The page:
Before the times of having the means to generate massive amounts of sequence data, viral classification mainly based on virion morphology, the genome type (circular or linear ss/dsDNA or RNA) and host range, seemed rather straightforward. The current ease of genome sequencing revealed the Pandora's box of the prokaryotic virus genomes. First of all, at the nucleotide sequence level the genomes are often very different from each other with no sequence similarity at all. In addition, mosaicism, the inherent feature of the prokaryotic viral genomes (Hendrix et al., 1999; Juhala et al., 2000; Lawrence et al., 2002; Krupovič et al., 2011), raises serious questions about the criteria to be used in classification. It has been proposed that in the absence of nucleotide or amino acid sequence similarity, the higher order classification of viruses should be based on the virion morphology and the major capsid protein fold (MCP) (Bamford et al., 2002, 2005; Abrescia et al., 2012). Viruses having the same MCP fold could then be grouped into lineages, and tailed bacteriophages were suggested to belong to the so called Hong Kong 97 (HK97)-like lineage together with the herpesviruses (Bamford, 2003; Bamford et al., 2005; Abrescia et al., 2012). Recent structural studies on haloarchaeal podovirus HSTV-1 suggested that it also has the HK97 MCP fold thereby justifying the placement of archaeal tailed viruses into HK97-like lineage (Pietilä et al., 2013c).

Characteristics of Haloarchaeal Tailed Virus Genomes

At the moment there are 43 haloarchaeal tailed viruses reported (Kukkaro and Bamford, 2009; Atanasova et al., 2012; Sabet, 2012) and 17 completely sequenced genomes comprise approximately 1.2 Mb of sequence information (Klein et al., 2002; Tang et al., 2002, 2004; Pagaling et al., 2007; Pietilä et al., 2013b,c; Senčilo et al., 2013). Also approximately 58 kb of the ϕH genome has been sequenced (Porter et al., 2007). In addition to that, several proviral regions found in haloarchaeal genomes extend our knowledge of the gene pool of haloarchaeal tailed viruses (Krupovič et al., 2010; Senčilo et al., 2013). Complete genomes of haloarchaeal tailed viruses range from approximately 32 to 144 kb in size (Table 1). Similarly to tailed bacteriophages, the genomes of haloarchaeal tailed viruses are either circularly permuted or non-permuted dsDNA molecules with direct terminal repeats (Klein et al., 2002; Tang et al., 2002, 2004; Pagaling et al., 2007; Pietilä et al., 2013b,c; Senčilo et al., 2013). The genomes have rather high GC percentage (above 50% on average), which is also characteristic of haloarchaea (Klein et al., 2002; Tang et al., 2002, 2004; Oren, 2006; Pagaling et al., 2007; Pietilä et al., 2013b,c; Senčilo et al., 2013). Similar GC percentages suggest that the viruses are well-adapted to the codon usage of their hosts.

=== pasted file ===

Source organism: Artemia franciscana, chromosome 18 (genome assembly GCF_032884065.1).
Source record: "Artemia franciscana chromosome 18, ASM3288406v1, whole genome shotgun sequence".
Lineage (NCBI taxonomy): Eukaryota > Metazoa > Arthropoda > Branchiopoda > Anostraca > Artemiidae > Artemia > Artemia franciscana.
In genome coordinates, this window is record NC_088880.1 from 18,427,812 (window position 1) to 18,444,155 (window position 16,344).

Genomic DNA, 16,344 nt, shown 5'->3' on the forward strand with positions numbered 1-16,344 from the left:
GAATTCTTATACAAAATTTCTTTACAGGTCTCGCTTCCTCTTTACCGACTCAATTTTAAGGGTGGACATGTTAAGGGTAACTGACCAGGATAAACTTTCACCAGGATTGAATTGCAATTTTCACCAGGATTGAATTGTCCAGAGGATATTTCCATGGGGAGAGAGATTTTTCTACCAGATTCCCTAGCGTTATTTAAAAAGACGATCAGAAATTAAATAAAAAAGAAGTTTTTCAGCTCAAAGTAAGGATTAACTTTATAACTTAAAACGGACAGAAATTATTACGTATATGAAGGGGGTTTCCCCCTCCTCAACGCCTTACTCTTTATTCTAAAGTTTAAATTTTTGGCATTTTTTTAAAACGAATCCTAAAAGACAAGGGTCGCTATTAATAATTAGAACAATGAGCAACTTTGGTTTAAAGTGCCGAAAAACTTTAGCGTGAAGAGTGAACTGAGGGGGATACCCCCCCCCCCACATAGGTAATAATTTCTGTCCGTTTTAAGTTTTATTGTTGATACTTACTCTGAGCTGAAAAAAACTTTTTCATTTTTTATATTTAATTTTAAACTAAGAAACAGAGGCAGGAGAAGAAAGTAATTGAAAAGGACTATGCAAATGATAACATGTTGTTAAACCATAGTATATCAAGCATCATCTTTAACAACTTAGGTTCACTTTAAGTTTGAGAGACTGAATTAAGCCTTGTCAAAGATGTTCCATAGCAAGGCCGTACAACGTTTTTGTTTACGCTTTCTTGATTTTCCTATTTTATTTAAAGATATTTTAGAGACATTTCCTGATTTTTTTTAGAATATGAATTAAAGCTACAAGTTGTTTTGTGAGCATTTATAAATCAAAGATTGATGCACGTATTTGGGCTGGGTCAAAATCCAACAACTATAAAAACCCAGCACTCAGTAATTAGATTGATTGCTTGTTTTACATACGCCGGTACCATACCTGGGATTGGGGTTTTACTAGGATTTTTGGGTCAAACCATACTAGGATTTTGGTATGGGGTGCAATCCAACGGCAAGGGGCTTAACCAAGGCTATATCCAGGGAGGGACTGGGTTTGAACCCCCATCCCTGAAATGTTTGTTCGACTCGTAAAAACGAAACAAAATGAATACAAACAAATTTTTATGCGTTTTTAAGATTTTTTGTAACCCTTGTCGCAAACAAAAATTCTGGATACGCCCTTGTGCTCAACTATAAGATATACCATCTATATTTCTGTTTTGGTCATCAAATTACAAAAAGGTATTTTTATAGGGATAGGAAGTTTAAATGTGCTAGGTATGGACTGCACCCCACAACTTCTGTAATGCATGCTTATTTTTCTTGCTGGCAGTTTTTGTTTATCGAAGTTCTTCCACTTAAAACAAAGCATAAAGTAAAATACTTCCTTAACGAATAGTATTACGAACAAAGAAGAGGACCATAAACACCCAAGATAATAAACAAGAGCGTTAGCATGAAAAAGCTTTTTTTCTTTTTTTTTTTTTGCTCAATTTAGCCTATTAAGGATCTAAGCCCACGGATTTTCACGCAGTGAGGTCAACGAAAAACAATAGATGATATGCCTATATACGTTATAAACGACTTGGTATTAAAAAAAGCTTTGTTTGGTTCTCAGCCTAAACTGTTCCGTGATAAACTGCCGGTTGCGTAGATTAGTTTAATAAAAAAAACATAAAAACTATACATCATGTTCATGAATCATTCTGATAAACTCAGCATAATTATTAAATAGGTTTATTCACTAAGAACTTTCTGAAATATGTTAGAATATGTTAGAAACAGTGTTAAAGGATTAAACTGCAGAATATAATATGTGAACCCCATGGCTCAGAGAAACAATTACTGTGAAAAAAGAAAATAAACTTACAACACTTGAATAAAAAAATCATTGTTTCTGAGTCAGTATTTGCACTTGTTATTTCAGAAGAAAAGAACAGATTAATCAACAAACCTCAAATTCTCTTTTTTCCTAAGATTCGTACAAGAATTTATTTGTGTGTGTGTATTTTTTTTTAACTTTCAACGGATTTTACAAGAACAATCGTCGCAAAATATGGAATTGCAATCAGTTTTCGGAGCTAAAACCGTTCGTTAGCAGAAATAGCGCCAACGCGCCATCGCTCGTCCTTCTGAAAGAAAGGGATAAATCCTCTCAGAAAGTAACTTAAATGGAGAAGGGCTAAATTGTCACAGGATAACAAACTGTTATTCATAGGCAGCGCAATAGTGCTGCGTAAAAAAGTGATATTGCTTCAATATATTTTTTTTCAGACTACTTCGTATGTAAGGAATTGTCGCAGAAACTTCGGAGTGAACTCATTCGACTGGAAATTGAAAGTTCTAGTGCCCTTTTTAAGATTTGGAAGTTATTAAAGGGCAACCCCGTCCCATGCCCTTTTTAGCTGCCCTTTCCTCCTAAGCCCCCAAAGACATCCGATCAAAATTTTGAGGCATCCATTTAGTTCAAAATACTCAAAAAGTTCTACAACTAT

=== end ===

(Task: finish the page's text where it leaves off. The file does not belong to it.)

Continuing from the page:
Annotation of the haloarchaeal tailed virus genomes is very often based on the similarity to bacteriophage genes (Klein et al., 2002; Tang et al., 2002, 2004; Pagaling et al., 2007; Krupovič et al., 2011; Pietilä et al., 2013b,c; Senčilo et al., 2013). Indeed, haloarchaeal tailed viruses share many similarities with bacteriophages both in terms of genome content and organization (Krupovič et al., 2011). In general, however, putative function can be assigned to no more than 20% of the new haloarchaeal tailed virus genes (Pagaling et al., 2007; Pietilä et al., 2013b,c; Senčilo et al., 2013). Large terminase subunit is among the most conserved proteins of prokaryotic tailed viruses and it was annotated in all haloarchaeal tailed virus genomes described to date (Klein et al., 2002; Tang et al., 2002, 2004; Pagaling et al., 2007; Pietilä et al., 2013b,c; Senčilo et al., 2013).

While the genomes of some haloarchaeal tailed viruses are collinear and highly similar at the nucleotide level, other viruses share up to several distant protein homologs at most (Figure 1). None of the completely sequenced genomes displayed close similarity to the putative proviral regions identified in the haloarchaeal genomes (Krupovič et al., 2010; Senčilo et al., 2013). Among the 17 haloarchaeal tailed viruses, three groups of closely related viruses can be delineated based on the nucleotide sequence alignments (Figure 1A). Here we name these groups according to the first described representative: HF2-like, HRTV-7-like and HCTV-1-like groups (Nuttall and Dyall-Smith, 1993; Atanasova et al., 2012; Senčilo et al., 2013).